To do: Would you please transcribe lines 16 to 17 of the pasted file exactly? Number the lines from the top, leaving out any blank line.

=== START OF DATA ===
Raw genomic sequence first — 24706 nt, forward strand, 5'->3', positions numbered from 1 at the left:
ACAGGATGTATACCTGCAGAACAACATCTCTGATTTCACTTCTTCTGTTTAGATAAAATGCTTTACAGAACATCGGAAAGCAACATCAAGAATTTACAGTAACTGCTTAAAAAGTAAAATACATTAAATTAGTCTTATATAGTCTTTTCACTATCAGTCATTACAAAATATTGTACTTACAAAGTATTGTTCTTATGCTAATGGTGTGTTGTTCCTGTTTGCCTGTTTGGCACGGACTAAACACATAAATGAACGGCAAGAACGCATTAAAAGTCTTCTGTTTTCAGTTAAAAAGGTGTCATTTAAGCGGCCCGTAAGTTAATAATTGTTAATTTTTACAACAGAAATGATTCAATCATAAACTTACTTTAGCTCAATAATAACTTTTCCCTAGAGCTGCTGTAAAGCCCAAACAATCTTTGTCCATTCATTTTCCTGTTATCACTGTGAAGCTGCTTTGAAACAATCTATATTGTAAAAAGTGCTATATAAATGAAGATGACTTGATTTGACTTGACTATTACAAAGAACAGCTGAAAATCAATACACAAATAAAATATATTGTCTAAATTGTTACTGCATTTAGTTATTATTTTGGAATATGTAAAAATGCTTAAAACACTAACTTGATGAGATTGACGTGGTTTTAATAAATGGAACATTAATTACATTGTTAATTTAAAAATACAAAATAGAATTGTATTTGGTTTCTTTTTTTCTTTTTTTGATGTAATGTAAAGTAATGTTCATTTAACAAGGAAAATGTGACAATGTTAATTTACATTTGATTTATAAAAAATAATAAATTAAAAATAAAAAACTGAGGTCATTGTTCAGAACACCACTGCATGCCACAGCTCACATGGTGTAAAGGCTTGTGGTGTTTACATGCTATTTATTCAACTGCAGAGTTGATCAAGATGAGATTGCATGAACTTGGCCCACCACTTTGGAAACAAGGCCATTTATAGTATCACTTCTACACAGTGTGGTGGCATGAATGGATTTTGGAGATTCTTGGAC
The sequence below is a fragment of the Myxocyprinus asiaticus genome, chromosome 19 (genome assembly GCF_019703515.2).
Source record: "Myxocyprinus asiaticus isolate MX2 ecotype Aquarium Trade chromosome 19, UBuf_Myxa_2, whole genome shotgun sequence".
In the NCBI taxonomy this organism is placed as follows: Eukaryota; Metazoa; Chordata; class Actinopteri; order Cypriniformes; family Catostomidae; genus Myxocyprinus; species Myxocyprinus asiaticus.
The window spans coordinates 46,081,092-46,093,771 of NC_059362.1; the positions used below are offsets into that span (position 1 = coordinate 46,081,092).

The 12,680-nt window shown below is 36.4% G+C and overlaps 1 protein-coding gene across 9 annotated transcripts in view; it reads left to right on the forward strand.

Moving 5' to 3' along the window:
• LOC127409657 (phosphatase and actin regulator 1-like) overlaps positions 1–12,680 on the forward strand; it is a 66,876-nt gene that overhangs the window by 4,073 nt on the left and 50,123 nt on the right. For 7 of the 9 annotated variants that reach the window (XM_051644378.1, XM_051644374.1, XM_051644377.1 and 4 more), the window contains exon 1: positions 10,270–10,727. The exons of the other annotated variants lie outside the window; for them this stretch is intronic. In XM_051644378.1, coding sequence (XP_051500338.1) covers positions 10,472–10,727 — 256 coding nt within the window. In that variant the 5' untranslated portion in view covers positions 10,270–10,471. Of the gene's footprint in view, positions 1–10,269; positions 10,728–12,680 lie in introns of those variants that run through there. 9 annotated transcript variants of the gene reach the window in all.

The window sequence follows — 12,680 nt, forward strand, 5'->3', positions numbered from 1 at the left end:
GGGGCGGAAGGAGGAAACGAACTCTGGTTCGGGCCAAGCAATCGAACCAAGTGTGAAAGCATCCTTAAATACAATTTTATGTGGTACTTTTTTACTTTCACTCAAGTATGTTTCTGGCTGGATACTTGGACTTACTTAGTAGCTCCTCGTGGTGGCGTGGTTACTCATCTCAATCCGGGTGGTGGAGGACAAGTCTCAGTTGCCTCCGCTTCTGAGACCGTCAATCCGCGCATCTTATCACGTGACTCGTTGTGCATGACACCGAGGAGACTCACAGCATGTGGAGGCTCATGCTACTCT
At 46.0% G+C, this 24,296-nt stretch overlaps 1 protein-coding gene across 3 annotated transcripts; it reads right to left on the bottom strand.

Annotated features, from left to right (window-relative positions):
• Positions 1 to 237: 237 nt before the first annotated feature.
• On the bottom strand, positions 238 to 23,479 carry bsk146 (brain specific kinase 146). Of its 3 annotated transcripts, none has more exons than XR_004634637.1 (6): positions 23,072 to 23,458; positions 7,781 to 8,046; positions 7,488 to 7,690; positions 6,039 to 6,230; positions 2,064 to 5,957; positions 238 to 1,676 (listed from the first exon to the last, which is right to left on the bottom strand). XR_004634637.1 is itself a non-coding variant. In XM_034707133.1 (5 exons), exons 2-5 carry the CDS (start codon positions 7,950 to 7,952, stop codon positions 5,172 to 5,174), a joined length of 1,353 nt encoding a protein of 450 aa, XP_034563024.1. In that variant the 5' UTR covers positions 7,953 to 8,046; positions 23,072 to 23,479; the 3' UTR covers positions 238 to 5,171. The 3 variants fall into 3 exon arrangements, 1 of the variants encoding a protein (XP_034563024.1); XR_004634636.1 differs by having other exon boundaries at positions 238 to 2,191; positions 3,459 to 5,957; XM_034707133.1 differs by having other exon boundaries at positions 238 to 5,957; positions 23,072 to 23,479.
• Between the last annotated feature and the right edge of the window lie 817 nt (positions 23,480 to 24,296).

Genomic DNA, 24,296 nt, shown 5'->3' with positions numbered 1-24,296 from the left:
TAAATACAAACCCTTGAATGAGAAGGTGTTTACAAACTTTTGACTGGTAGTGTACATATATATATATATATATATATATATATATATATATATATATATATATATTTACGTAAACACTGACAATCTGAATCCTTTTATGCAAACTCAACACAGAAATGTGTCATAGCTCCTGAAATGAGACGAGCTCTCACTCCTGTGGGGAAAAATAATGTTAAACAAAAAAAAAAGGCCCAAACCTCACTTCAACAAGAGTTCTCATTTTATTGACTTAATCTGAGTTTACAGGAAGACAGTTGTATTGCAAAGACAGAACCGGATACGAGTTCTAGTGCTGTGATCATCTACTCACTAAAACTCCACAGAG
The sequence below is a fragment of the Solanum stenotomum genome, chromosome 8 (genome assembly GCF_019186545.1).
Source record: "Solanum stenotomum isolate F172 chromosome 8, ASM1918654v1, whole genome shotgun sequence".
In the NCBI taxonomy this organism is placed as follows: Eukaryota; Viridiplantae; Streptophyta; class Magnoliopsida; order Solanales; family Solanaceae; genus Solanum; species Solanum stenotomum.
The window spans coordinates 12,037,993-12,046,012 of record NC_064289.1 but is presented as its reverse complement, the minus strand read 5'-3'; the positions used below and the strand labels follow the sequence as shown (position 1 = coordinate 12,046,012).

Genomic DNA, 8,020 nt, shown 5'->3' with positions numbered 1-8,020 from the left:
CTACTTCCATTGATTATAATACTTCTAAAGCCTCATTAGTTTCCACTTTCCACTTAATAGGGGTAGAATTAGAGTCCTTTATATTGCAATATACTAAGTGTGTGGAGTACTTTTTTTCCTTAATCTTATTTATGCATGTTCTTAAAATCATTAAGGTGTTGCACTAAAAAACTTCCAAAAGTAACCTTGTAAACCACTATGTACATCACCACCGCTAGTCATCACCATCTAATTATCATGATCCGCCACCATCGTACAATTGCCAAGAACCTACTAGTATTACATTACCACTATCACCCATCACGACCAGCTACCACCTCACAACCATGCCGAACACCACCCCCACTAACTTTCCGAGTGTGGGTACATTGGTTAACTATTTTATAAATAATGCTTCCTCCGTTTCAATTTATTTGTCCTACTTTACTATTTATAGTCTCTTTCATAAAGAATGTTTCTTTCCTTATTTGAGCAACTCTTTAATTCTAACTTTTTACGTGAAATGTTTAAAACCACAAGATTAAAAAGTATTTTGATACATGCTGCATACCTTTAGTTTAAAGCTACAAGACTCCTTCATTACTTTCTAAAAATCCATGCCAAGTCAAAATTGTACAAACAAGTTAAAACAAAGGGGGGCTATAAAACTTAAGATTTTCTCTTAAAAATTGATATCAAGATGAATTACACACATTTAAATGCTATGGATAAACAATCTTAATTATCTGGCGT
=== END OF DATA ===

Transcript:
• Between the last annotated feature and the right edge of the window lie 817 nt (positions 23,480 to 24,296).

Genomic DNA, 24,296 nt, shown 5'->3' with positions numbered 1-24,296 from the left: